MORNING VIEW: Base metals mainly bullish; copper romps ahead, helped by strong Chinese data
Base metals prices were mainly stronger this morning, Monday November 30, helped by strong Chinese manufacturing purchasing managers’ index (PMI) data and a weaker dollar, but some of the metals are starting to look tired.
- Chinese manufacturing PMI climbed to 52.1 in November, up from 51.4 in October
- Chinese non-manufacturing PMI climbed to 56.41 in November, up from 56.2 in October
The three-month base metals prices on the London Metal Exchange were mixed, with nickel ($16,385 per tonne) and lead ($2,831 per tonne) prices off by 0.2%, while the rest were up by an average of 1.2% - led by a 2.1% rise in copper ($7,773 per tonne).
Volumes traded on the LME have been extremely high with 18,171 lots traded as of 6.09am London time, with 10,639 lots of copper traded, this compared with more a normal total level of around 6,000 lots at a similar time of day.
The most-traded base metals contracts on the Shanghai Futures Exchange were up across the board this morning, up by an average of 2.2%, with January copper and aluminium leading the way with gains of 3.5%, with the former recently quoted at 57,530 yuan ($8,746) per tonne.
Spot gold prices were trending lower this morning, down by 0.9% at $1,773.28 per oz, with spot silver down by 2.1% at $22.19 per oz. Platinum ($957 per oz) and palladium ($2,407.90 per oz) were down by 0.8% and 0.6% respectively.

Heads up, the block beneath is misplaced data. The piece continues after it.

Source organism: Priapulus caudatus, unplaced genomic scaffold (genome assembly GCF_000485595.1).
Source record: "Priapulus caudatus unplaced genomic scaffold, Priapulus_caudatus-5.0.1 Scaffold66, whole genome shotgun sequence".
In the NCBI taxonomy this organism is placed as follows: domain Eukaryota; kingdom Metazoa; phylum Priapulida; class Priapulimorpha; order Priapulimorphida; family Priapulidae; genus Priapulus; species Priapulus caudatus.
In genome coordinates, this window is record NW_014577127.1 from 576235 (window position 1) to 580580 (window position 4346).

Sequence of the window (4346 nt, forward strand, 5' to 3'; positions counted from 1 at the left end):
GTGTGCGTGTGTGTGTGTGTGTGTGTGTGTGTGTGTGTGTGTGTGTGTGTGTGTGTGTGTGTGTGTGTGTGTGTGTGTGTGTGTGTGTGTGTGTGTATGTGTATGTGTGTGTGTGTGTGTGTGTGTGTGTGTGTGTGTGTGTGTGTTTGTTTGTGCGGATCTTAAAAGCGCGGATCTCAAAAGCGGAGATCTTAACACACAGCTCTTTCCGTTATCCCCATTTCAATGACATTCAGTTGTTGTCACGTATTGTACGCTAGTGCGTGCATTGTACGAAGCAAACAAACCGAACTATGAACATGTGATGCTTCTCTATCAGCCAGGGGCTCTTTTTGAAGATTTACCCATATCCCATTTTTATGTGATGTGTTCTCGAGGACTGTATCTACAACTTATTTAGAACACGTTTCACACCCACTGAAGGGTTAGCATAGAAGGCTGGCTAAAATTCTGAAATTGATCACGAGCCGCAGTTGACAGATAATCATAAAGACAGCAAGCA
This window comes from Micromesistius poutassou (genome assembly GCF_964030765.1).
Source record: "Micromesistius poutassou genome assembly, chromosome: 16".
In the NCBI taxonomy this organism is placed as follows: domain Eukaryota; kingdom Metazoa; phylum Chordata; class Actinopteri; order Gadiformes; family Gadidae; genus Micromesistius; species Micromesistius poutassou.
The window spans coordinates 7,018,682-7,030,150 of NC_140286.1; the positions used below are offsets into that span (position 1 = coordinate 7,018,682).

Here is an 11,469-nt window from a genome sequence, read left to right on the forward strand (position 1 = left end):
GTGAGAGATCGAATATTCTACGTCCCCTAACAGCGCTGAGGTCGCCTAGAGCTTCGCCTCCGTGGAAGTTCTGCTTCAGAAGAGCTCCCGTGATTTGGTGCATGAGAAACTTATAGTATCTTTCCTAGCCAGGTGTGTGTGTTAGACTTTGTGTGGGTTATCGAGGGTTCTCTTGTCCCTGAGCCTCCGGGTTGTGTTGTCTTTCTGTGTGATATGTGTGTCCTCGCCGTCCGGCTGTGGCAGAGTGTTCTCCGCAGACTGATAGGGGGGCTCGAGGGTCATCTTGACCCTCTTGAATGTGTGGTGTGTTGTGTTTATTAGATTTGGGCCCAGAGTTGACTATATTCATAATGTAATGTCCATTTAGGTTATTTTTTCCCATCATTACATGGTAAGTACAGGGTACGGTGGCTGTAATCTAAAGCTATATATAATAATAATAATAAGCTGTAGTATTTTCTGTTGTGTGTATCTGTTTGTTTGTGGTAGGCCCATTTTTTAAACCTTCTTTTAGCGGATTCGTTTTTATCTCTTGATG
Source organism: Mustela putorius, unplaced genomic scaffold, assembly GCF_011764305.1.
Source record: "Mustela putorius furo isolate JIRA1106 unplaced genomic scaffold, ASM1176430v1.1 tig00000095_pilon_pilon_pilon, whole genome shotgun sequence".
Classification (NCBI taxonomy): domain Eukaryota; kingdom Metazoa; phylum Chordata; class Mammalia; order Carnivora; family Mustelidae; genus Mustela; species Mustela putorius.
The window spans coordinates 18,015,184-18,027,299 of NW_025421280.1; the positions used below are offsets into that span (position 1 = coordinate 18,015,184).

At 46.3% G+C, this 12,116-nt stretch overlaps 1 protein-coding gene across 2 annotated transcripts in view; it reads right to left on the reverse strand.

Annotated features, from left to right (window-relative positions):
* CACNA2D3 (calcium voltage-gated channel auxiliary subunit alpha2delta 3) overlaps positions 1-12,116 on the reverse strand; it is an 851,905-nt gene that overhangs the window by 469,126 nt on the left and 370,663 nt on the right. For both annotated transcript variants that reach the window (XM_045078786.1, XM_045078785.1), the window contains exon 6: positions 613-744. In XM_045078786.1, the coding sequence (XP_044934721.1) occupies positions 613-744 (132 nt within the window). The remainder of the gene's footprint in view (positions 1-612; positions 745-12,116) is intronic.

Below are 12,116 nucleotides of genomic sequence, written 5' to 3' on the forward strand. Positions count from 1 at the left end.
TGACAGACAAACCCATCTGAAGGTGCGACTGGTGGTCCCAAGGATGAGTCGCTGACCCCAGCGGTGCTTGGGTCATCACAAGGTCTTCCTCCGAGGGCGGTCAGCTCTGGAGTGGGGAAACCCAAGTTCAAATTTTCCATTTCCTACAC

The yield on US 10-year treasuries has slipped, it was recently quoted at 0.83%, down from 0.86% at a similar time on Friday.
Asia-Pacific equities were down across the board this morning: the CSI (-0.22%), the Nikkei (-0.79%), the Hang Seng (-1.77%), the Kospi (-1.6%) and the ASX 200 (-1.23%).
The US dollar index continues to trend lower; it was recently at 91.75, but was earlier as low as 91.65, thereby support at 91.73, the low from September 1, was breached.
The other major currencies were firmer, in high ground, but below recent highs: the euro (1.1965), the Australian dollar (0.7379), sterling (1.3341 and the yen (103.97).
In addition to China’s PMI data, as highlighted above, data already out showed Japan’s housing starts declined by 8.3% year on year in October, after a 9.9% decline in September. Data out later includes German, Spanish and Italian consumer prices (CPI) and the United Kingdom’s M4 money supply, mortgage approvals and net lending to individuals.
US data includes Chicago PMI and pending home sales.
In addition, there is an Organization of Petroleum Exporting Countries (OPEC) meeting, a Eurogroup meeting and European Central Bank President Christine Lagarde and UK Monetary Policy Committee member Silvana Tenreyro are scheduled to speak.
Today’s key themes and views
All the base metals on the LME, with the exception of tin, set fresh highs for the year earlier this morning and all the SHFE base metals were showing strong gains too, all of which highlights the strength of sentiment. Early strength does seem to be attracting some selling judging by the overhead tails on today’s candlestick charts, but while momentum is so strong there is little point standing in its way.
Given the strength of sentiment, the positive medium-term outlook and an extremely liquid climate rallies could extend well beyond where value lies. Needless to say we think prices have run ahead of the fundamentals.
Given the bullishness in other markets and strong sentiment, it is not surprising gold has been under pressure. There are still valid longer-term reasons to be bullish for gold, but in the short term the correction may still have further to run.